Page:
IF THE LITTLE GIRL had known that the man offering her words of comfort was none other than President Moi, she might have smiled at him.
But there was confusion all round, and 11-year-old Florentina Mwasi was in too much pain to recognize the kind man who stretched out his hand to help her. The President was laughing, a big contrast to the grimace on Florentina’s face. Perhaps the laughter was to re-assure the little girl that all was well.
In fluent Kiswahili, the Standard 5 pupil at the Star of The Sea Girls’ Primary School in Mombasa, narrates the events that led to her unusual, and unforgettable, encounter with the President.
“It was Wednesday, August 21, 2001. I went to school early because I was part of the group that was going to entertain the President at Tononoka Grounds. Although we had rehearsed thoroughly for two weeks, we had to sing the song over and over again to again to ensure that we got it right.”
Then she breaks into song, remembering some of the words they sang.
“Rais Moi, Twakupenda, Twakupenda, Twakupenda Baba. Rais Moi, Chopochanga, Chopochanga, Chopochanga Mama.”
“When we got to school, my best friend, Aisha, told me that the President would be at Tononoka Grounds at 3pm. The choir had 24 pupils selected from Standard Four and Five. After lunch, we got into a bus and headed to Tononoka.
“The grounds were crowded. It was very hot and dusty. At 3pm, very many vehicles arrived. Most of them were big, black and shiny. Some tall men were running next to the vehicles. Then people started clapping and shouting that the President had arrived.
“Many schools entertained the President. When our turn came, we sang and danced for about one minute. Then we were told to go and sit down. Although we were singing for the President, I never saw him because he was sitting somewhere high up. The other schools sang after us, then the function ended.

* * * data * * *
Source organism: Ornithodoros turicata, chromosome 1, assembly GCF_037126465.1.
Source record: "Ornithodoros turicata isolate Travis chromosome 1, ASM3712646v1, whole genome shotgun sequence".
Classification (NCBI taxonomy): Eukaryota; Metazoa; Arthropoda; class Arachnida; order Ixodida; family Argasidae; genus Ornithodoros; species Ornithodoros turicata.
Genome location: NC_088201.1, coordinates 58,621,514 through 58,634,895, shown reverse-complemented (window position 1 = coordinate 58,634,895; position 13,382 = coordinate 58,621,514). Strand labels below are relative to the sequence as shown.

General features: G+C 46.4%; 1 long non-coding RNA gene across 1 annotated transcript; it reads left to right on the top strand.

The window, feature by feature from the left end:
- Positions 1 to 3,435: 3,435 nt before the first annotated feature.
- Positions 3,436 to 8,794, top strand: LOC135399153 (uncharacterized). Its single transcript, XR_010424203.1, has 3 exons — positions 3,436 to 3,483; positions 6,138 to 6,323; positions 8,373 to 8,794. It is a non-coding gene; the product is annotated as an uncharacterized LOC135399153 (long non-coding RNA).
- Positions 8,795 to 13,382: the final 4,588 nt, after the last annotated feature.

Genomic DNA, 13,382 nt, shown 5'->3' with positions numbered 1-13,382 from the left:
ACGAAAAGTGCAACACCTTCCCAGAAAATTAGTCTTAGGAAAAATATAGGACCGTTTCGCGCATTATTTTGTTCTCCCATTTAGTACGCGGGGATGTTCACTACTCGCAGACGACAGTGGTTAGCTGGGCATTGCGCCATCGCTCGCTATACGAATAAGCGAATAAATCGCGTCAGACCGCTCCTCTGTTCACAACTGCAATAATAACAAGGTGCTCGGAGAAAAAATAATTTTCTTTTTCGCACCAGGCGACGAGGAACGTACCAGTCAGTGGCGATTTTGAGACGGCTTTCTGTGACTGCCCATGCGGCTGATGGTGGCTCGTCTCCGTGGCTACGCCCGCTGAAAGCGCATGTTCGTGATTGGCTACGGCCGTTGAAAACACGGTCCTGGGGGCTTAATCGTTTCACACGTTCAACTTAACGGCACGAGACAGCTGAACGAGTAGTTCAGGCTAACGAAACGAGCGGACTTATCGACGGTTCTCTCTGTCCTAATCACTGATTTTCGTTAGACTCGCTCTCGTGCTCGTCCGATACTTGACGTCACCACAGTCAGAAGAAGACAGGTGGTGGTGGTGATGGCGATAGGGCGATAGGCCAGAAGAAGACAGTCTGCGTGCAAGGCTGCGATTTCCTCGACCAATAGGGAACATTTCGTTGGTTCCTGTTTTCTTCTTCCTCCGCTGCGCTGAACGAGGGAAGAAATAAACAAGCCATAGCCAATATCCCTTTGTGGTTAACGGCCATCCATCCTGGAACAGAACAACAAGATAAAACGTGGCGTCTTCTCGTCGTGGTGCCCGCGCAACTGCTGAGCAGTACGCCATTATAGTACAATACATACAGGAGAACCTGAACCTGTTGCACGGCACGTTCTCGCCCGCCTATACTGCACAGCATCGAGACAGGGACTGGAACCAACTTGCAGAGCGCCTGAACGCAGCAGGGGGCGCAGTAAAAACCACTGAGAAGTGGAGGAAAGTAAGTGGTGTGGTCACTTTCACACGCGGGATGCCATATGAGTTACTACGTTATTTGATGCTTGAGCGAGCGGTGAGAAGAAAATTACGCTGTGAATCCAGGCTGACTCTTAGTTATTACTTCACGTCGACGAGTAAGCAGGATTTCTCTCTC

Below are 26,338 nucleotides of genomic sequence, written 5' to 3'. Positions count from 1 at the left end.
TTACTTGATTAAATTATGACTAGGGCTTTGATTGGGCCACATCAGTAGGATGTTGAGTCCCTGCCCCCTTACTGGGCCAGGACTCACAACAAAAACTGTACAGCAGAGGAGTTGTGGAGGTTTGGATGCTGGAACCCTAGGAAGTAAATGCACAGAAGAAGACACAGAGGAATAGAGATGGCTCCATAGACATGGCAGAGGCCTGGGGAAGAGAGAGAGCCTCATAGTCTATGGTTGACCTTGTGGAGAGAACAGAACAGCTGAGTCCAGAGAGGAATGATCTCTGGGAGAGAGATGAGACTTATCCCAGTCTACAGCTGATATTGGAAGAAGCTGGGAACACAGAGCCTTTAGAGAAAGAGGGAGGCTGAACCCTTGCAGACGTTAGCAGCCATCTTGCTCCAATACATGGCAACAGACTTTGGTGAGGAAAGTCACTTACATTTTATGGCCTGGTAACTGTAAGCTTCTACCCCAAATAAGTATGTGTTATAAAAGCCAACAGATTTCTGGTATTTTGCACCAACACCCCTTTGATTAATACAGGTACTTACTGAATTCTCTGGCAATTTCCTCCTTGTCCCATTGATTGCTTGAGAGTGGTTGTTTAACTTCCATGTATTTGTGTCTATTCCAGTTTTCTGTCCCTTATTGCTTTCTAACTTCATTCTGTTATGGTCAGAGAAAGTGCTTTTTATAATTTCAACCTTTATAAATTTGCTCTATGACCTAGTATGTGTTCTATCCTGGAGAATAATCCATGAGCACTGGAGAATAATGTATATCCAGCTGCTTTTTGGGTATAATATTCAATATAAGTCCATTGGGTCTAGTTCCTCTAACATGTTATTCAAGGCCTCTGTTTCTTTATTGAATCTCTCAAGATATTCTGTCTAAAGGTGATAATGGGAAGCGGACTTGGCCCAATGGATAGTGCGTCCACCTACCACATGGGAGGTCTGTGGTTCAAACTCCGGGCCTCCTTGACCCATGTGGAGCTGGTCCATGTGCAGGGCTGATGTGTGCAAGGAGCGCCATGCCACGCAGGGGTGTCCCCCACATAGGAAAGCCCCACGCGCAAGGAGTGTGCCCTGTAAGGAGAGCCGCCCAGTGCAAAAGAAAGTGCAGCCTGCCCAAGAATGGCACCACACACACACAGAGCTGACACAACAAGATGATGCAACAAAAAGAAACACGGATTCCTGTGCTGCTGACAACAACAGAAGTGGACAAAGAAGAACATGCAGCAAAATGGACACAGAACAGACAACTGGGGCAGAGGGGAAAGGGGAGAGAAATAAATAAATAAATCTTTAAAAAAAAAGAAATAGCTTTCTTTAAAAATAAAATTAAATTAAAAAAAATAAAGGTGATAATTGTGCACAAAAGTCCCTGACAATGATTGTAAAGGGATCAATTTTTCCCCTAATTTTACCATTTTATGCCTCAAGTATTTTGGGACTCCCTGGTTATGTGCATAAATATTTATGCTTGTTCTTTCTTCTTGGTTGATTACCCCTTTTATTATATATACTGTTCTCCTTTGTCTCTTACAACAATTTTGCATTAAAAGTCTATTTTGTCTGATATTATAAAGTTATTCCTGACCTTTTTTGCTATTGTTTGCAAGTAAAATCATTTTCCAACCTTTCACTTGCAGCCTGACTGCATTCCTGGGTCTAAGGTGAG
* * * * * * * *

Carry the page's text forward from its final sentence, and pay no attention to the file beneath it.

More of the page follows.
“Suddenly, shouts of ‘Yuaenda! Yuaenda!’ filled the air. Someone shouted that the President was leaving. Everybody got up at once. They started to push forward so as to get a glance at the President.
“Suddenly, I was pushed from behind. I couldn’t breathe! It was hot. Someone stepped on me with sharp shoes. A huge man stepped on my toe and pushed me forward. I was about to fall when I felt another big man hold my arm.
“Although his hand was gentle, it was cold. I shivered. I felt cold and scared. Then he told me in a gentle voice. ‘Njoo Kwangu!’ (Come to me). He was laughing. The other tall men around him were laughing, too. They surrounded me.
“The man who held me had very white teeth, with a gap on the lower left side. He was not very black or brown. He had on black trousers and a grey coat and very shiny black shoes. His tie had red, blue and white stripes. He was very clean!“
“Suddenly, the other men next to him pulled me away very roughly. They did not want the man to touch me. They looked harsh. I did not know who the man was. But I was happy with him because when I was being trampled on, he rescued me.
“I did not know who the man was.”